Daijoubu – Understanding the meaning and usage of the Japanese word

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One of the most popular words in the Japanese language and which does not have a literal translation is daijoubu which is written using the ideograms [大丈夫]. Its meaning is a little ambiguous, so we will end the confusion that this word causes in Japanese students.

The word daijobu is often translated as “don't worry or everything is fine”, but in this article we will try to delve deeper into the true meaning and usage of the word daijobu.

The word daijoubu can be an adjective, an adverb and a noun used in questions and answers and different situations in the Japanese language. This expression has also become popular in the West due to otaku and anime. It is often used as a response to people asking or asking if they can do something.

Daijoubu - understanding the meaning and use of the Japanese word

What is the meaning of Daijoubu?

As an adjective like [な], the word daijoubu [大丈夫] can mean that something is safe, free from trouble, that one can perform the action without any fear, that all is well or Okay

When daijoubu is used as an adverb, it conveys the idea that everything is fine, no doubts or no problems.

The word daijōbu (another romanization) can also be used to reject some things equivalent to a “thank you” or other acknowledgment. 

It can convey the idea of “no thanks”, “it's ok”, “it's ok”, “don't mind me”. The most common is to interpret the word as a simple “I'm fine”“, especially if it is accompanied by ”desu” [です] or “da” [だ].

When used as a question, we can translate it as “are you okay?” or “everything ok?”. If someone stumbles, looks sad, got scared, or has done anything that involves a concern, the term “daijoubu” is perhaps the most polite expression to use.

The meaning of the word will depend on the context used!

Daijoubu - understanding the meaning and use of the Japanese word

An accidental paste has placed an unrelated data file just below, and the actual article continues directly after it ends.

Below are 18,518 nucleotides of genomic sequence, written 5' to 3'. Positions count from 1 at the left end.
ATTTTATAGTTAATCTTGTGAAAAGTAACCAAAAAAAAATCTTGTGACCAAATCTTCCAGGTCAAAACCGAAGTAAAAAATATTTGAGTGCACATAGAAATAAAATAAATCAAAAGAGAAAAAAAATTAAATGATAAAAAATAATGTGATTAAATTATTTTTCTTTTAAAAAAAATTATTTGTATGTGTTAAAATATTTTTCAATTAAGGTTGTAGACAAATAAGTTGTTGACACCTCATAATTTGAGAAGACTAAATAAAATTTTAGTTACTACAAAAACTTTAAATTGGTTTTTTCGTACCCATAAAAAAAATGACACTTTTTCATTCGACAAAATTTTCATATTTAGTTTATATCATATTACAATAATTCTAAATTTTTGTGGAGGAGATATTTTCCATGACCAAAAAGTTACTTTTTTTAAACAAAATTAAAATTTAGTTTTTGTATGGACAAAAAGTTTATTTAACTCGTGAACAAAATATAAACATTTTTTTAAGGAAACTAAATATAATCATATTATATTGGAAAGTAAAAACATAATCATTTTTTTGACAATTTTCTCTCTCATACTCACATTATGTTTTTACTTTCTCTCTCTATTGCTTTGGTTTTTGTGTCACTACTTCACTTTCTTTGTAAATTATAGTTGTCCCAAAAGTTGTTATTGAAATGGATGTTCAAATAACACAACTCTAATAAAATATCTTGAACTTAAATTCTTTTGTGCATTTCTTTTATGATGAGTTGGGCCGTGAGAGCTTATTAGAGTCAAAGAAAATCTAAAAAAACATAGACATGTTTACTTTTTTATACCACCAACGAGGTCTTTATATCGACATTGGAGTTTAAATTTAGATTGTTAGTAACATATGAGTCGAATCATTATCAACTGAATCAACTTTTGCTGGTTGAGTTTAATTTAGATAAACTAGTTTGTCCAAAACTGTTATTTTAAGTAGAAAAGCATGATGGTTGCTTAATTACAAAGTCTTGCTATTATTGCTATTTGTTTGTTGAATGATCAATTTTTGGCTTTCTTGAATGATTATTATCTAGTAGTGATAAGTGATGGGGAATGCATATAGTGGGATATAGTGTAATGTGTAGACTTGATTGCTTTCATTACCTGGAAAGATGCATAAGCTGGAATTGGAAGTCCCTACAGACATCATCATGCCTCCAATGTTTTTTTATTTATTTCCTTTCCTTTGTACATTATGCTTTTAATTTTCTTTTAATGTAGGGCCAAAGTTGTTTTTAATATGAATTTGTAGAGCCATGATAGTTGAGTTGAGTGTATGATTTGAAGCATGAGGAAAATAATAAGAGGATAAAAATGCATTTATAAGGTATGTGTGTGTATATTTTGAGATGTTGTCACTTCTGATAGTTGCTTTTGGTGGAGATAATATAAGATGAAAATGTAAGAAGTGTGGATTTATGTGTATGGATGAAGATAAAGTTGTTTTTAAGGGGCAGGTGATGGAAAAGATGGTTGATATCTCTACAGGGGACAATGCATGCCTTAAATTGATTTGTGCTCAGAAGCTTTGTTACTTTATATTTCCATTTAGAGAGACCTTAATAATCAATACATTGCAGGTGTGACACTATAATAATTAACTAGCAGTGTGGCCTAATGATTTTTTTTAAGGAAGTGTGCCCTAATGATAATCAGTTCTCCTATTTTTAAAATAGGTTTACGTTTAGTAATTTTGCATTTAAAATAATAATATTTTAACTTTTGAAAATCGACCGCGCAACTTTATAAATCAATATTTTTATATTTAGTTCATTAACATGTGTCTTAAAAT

What is the origin of Daijoubu?

Formerly the word referred to a big tall man, hence the characters 大 (big), 丈 (tall) and 夫 (husband). What do these ideograms have to do with the meaning of the word?

In the old days in China, calling young people “strong and resilient men” was a kind of compliment about how they are growing and becoming healthy.

At the time such a term was used for both sexes to refer to their health and well-being.

Studying these ideograms in depth, their meaning makes perfect sense. “Dai” [大] means big, strong and very. The rest of the word “joubu” [丈夫] means healthy, robust, strong, solid and durable.

It is interesting to remember that the name Masurao can be written with the characters [大丈夫]. There is also the expression "daijoubukkyou" [大乗仏教] which refers to the Mahayana of Buddhism which ironically refers to a large vehicle, a classificatory term popular in Buddhism.
Daijoubu - understanding the meaning and use of the Japanese word

When to use Daijoubu for Questions?

There are numerous situations involving questions where you can use the expression daijoubu. One of the most popular is when they offer something, and you want to politely decline.

If you got sick last week a friend might ask you:

  • 大丈夫ですか
  • daijoubu desu ka?

In that case you can answer:

  • 大丈夫です
  • daijoubu desu

Alternatives to Daijoubu

What other words can you use in place of daijobu? What are the differences between them? First we will make a list and then explain a little about each of them.

  • Genki [元気] – How are you?
  • Kekkou desu [結構です] – I'm fine;
  • Iidesu [良いです] – Okay;

The word “kekkou desu” [結構です] means splendid, good, wonderful, sufficient and enough. Often used to politely decline something.

Already “iidesu” [良いです] literally means is good. This word is often used in addition to a simple good, it is usually used to accept or reject something.

What is the difference between daijoubu and genki?

Another word with a similar meaning is genki [元気] which is usually used to ask about the person's health, or if he is well,

Although both words mean “to be fine”, the word “daijoubu” is used to ask about a current situation. Already “genki” is used for a continuous “be well” as if you had a good day. 

“Daijoubu” is especially used when something is wrong or someone has been hurt. On the other hand, “genki” is usually used when greeting and starting a daily conversation.

Daijoubu - understanding the meaning and use of the Japanese word

Phrases and expressions using daijōbu

To end the article we will leave some example sentences that use the expression daijoubu. I hope you enjoyed the article and we appreciate the comments and shares.

EnglishJapaneseRomaji
My mom said she was fine.母は大丈夫だと言ったHaha wa daijōbuda to itta
It's probably all right.多分大丈夫ですTabun daijōbu desu
Are you feeling good?気分は大丈夫ですかKibun wa daijōbudesuka
it is all good?全て大丈夫ですかSubete daijōbudesuka
Only that water is fine.その水は飲でも大丈夫です。Sono mizu wa in demo daijōbudesu.
It'll be okay to hurry.急がば大丈夫ですIsogaba daijōbudesu
I am not well (formal).大丈夫じゃありませんDaijoubujyaarimasen
I'm not well.大丈夫じゃないDaijoubujyanai
Everything will be alright.きっと大丈夫だよKitto daijobu dayo
Is everything ok for tomorrow?明日は大丈夫ですかAshita wa daijobu desu ka?
Is it okay to ask?お願いしても大丈夫ですかOnegaishitemo daijobudesu ka?
Are you alright?大丈夫なのかdaijoubunanoka

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